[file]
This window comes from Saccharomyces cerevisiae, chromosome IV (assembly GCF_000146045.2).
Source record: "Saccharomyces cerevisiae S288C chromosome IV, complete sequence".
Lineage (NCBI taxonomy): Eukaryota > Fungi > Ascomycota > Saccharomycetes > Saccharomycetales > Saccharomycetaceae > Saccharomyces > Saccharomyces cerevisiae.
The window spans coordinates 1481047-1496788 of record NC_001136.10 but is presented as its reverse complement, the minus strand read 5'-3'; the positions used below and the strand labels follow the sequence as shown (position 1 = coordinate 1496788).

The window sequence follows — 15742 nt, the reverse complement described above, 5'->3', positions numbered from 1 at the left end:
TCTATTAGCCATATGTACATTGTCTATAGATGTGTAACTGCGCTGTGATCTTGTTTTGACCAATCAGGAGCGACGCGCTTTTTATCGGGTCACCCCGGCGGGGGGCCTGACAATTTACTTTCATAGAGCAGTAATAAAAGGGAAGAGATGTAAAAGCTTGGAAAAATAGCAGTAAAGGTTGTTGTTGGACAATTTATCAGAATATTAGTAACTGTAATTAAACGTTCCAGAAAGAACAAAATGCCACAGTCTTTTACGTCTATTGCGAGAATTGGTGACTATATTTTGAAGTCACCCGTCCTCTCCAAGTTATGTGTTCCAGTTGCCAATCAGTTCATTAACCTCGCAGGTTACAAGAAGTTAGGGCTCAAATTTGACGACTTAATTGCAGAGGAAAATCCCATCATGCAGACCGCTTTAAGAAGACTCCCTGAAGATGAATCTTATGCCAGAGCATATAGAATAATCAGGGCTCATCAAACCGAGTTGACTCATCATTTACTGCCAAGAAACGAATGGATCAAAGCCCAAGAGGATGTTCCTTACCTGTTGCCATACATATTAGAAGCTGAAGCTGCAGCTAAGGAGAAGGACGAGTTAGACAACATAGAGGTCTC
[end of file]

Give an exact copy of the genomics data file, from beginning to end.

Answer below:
This window comes from Saccharomyces cerevisiae, chromosome IV (assembly GCF_000146045.2).
Source record: "Saccharomyces cerevisiae S288C chromosome IV, complete sequence".
Lineage (NCBI taxonomy): Eukaryota > Fungi > Ascomycota > Saccharomycetes > Saccharomycetales > Saccharomycetaceae > Saccharomyces > Saccharomyces cerevisiae.
The window spans coordinates 1481047-1496788 of record NC_001136.10 but is presented as its reverse complement, the minus strand read 5'-3'; the positions used below and the strand labels follow the sequence as shown (position 1 = coordinate 1496788).

The window sequence follows — 15742 nt, the reverse complement described above, 5'->3', positions numbered from 1 at the left end:
TCTATTAGCCATATGTACATTGTCTATAGATGTGTAACTGCGCTGTGATCTTGTTTTGACCAATCAGGAGCGACGCGCTTTTTATCGGGTCACCCCGGCGGGGGGCCTGACAATTTACTTTCATAGAGCAGTAATAAAAGGGAAGAGATGTAAAAGCTTGGAAAAATAGCAGTAAAGGTTGTTGTTGGACAATTTATCAGAATATTAGTAACTGTAATTAAACGTTCCAGAAAGAACAAAATGCCACAGTCTTTTACGTCTATTGCGAGAATTGGTGACTATATTTTGAAGTCACCCGTCCTCTCCAAGTTATGTGTTCCAGTTGCCAATCAGTTCATTAACCTCGCAGGTTACAAGAAGTTAGGGCTCAAATTTGACGACTTAATTGCAGAGGAAAATCCCATCATGCAGACCGCTTTAAGAAGACTCCCTGAAGATGAATCTTATGCCAGAGCATATAGAATAATCAGGGCTCATCAAACCGAGTTGACTCATCATTTACTGCCAAGAAACGAATGGATCAAAGCCCAAGAGGATGTTCCTTACCTGTTGCCATACATATTAGAAGCTGAAGCTGCAGCTAAGGAGAAGGACGAGTTAGACAACATAGAGGTCTC